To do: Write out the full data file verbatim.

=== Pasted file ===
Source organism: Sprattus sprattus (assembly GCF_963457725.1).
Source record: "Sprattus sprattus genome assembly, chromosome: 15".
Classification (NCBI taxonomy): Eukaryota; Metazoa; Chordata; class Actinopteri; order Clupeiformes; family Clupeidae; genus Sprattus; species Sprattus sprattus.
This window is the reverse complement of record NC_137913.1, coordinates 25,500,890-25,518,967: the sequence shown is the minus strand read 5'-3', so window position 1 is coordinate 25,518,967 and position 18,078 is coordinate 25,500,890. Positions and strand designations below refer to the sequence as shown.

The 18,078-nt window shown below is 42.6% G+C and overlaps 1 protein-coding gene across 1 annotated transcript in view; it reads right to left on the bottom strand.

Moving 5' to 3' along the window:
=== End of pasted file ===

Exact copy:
Source organism: Sprattus sprattus (assembly GCF_963457725.1).
Source record: "Sprattus sprattus genome assembly, chromosome: 15".
Classification (NCBI taxonomy): Eukaryota; Metazoa; Chordata; class Actinopteri; order Clupeiformes; family Clupeidae; genus Sprattus; species Sprattus sprattus.
This window is the reverse complement of record NC_137913.1, coordinates 25,500,890-25,518,967: the sequence shown is the minus strand read 5'-3', so window position 1 is coordinate 25,518,967 and position 18,078 is coordinate 25,500,890. Positions and strand designations below refer to the sequence as shown.

The 18,078-nt window shown below is 42.6% G+C and overlaps 1 protein-coding gene across 1 annotated transcript in view; it reads right to left on the bottom strand.

Moving 5' to 3' along the window: